What is the Great American Novel? It depends on who you ask. The earliest known use of the term was in 2200 B.C., when the Sumerian king Meskiagnun the Hollow-boned called his cuneiform epic the first “Great American Novel.” Scholars have disputed this claim on the grounds that he died four thousand years before the United States was established, but the term has been used constantly ever since. From 1776-1781, Tory deserter Nathan Shelley held sole claim to the title with his romantic melodrama Abigail Marry Me Or Else, (a veiled threat towards the milkmaid who had rejected him the summer prior), until 1782 when the second-ever American novel Nathan the Bedwetter plunged the literary world into a frenzy.
What makes a novel great in the first place? It depends on who you ask. The New York Times bestseller list only cares whether a book sells best. Alison Bechdel likes novels that feature two talkative women, and her brother Brock Bechdel feels the same about novels with chatty men. For his yearly lists, Barack Obama consults an army of malnourished culture curators imprisoned in an underground ziggurat. The Goblin King goes solely by goblin count. These days, greatness is less clear cut than ever. Ask nine people twice each for a definition, and you’ll get eighteen different answers.
Could length equal greatness? People often concede “…I guess it was great though…” when they finish a long book they didn’t love, if only to justify having sunk so much time into it. Length certainly brings prestige; a good third of Moby Dick is just recipes for whalebone chowder, and the entirety of David Foster Wallace’s The Broom of the System is reprinted in the endnotes of Infinite Jest.
Unfortunately, that theory doesn’t account for the great works of shorter fiction. Ernest Hemingway’s miniscule novel “For Sale: baby shoes, never worn” is great because it’s tragic—a baby has been born without feet. The Great Gatsby is great because it has “Great” in its title and that’s enough. Metrics, it seems, aren’t the metric we’re looking for.
Still, there are some novels that critics agree are a cut above the rest. Beloved. Of Mice and Men. Ready Player One. These titles endure because they speak to something real within us—the urge to mother a ghost, or kill your simple-minded buddy, or enter a world in which being a nerd loser is dope and cool. But critical “consensus” isn’t clear cut either. Historically, literary authorities are overwhelmingly white and male. Even more worrying, the industry is hopelessly flooded with nerd losers. When it comes to establishing a canon, women, people of color, and suave musclemen rarely get a say.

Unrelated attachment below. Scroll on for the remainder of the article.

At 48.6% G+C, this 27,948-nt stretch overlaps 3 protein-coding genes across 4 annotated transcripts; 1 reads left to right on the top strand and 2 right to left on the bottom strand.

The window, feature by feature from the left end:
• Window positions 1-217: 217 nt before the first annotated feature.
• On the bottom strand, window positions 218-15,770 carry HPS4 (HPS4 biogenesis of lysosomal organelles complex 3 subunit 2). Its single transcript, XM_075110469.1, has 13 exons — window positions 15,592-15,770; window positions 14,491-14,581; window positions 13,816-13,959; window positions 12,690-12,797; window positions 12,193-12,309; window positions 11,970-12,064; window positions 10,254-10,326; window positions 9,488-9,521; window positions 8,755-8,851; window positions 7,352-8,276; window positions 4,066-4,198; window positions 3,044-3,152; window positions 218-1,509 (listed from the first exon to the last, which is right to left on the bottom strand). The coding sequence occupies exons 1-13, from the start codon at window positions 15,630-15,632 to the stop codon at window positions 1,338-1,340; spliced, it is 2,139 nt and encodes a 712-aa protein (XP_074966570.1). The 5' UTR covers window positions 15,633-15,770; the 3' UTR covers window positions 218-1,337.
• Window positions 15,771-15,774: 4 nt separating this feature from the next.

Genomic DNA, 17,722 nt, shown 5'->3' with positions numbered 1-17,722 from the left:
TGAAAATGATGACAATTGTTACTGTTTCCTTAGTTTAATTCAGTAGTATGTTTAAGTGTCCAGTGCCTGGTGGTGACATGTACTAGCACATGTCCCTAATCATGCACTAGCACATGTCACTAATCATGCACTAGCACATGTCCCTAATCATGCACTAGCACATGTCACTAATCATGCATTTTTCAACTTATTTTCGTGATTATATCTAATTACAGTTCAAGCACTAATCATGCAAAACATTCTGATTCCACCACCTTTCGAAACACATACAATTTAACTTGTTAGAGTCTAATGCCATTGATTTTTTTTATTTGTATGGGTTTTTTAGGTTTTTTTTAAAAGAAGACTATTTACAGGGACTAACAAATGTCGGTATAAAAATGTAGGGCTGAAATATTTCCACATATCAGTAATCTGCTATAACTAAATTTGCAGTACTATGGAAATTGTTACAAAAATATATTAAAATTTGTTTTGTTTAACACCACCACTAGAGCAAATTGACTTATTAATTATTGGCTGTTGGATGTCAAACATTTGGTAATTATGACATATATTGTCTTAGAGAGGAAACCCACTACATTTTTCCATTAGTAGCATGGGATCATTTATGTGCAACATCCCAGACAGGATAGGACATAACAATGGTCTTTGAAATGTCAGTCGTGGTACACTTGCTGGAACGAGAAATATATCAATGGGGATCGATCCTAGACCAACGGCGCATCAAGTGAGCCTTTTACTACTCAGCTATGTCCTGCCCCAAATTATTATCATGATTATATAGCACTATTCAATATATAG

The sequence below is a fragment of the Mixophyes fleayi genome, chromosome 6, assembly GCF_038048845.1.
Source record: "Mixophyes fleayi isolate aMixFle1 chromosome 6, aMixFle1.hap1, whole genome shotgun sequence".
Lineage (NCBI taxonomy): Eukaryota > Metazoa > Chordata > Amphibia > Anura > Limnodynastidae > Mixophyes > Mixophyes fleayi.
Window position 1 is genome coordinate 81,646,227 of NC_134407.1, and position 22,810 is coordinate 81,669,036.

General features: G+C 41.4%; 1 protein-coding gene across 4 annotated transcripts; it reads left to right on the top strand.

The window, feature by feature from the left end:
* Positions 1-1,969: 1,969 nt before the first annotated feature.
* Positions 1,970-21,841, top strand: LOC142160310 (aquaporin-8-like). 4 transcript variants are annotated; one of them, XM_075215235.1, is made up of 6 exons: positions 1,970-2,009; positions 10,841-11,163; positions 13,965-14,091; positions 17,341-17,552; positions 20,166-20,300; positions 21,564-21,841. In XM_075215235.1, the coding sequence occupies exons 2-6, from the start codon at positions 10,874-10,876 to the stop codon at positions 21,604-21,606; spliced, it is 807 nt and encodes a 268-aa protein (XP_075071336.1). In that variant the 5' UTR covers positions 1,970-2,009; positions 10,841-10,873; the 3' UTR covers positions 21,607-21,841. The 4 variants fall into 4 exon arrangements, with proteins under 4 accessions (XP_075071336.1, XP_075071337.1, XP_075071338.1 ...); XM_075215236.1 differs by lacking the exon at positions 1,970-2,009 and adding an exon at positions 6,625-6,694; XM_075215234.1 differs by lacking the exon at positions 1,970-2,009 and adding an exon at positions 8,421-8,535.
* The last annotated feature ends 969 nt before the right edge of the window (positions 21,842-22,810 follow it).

Does a novel have to be read to be great? Does a novel have to be written to be great? Can you write a great novel even if you’ve mostly done short form comedy writing of under a thousand words? If a trolley is barrelling at 60mph towards a person writing a Great novel, but you have the ability to redirect it towards a person writing a so-so novel instead, should you pull the lever?
These are the questions that English majors like myself ponder every day. We use words like “juxtapose” and “mellifluousness” and argue about meaning, whether meaning can be argued, and whether arguments of meaning comprise the totality of meaning. Then we write double-spaced essays of five to eight pages where our conclusion is “it’s a complex issue,” and our professors give us A minuses.
Of course, maybe we’re overthinking it. Alexander was Great because he knew how to ride a horse. Roger Ebert called films “great” arbitrarily based on how many stars they had; he never gave a four star movie a bad review and never gave a one star movie a good one. Nobody disagrees that the Wall of China is great; in fact, we feel the need to congratulate it every time we bring it up in conversation. Maybe greatness is just greatness—nothing more, nothing less.
I guess I’m not qualified to define the Great American Novel. I’m not qualified to do much of anything. After high school, I stopped developing a marketable skill set, and I fear when I enter the working world I will have little to say and less to offer. However, I am qualified to talk about this magazine. For almost a year, I have given it my heart and a small part of my soul. I know the fonts we use in the news spread, the buffer widths on the inside margins of feature pages, and the myriad errors that come from tight deadlines and no salaries (sorry to Ishikaa Kothari ’25 for accidentally attributing your National Geographic Issue piece “Dinosaurs Discovered Since You Were In Kindergarten” to “Staff”).
What you hold in your hands is the single greatest issue facing America today: The Great American Issue. There are some who will disagree, who will say that this isn’t even the greatest issue the Record has done this year. They’ll say that the First-Year Issue made more exciting design choices and the 24-Hour Issue told a more engaging and cohesive story. To those naysayers, I will say “what,” and when they repeat themselves I’ll say “what” again, and I’ll keep doing that until they realize I’m just being petty and stop criticizing me.
This is the Great American Issue. It isn’t great because it’s long, or insightful, or free of trolley track marks. It’s great because it’s great.
That’s good enough for me.
Editor in Chief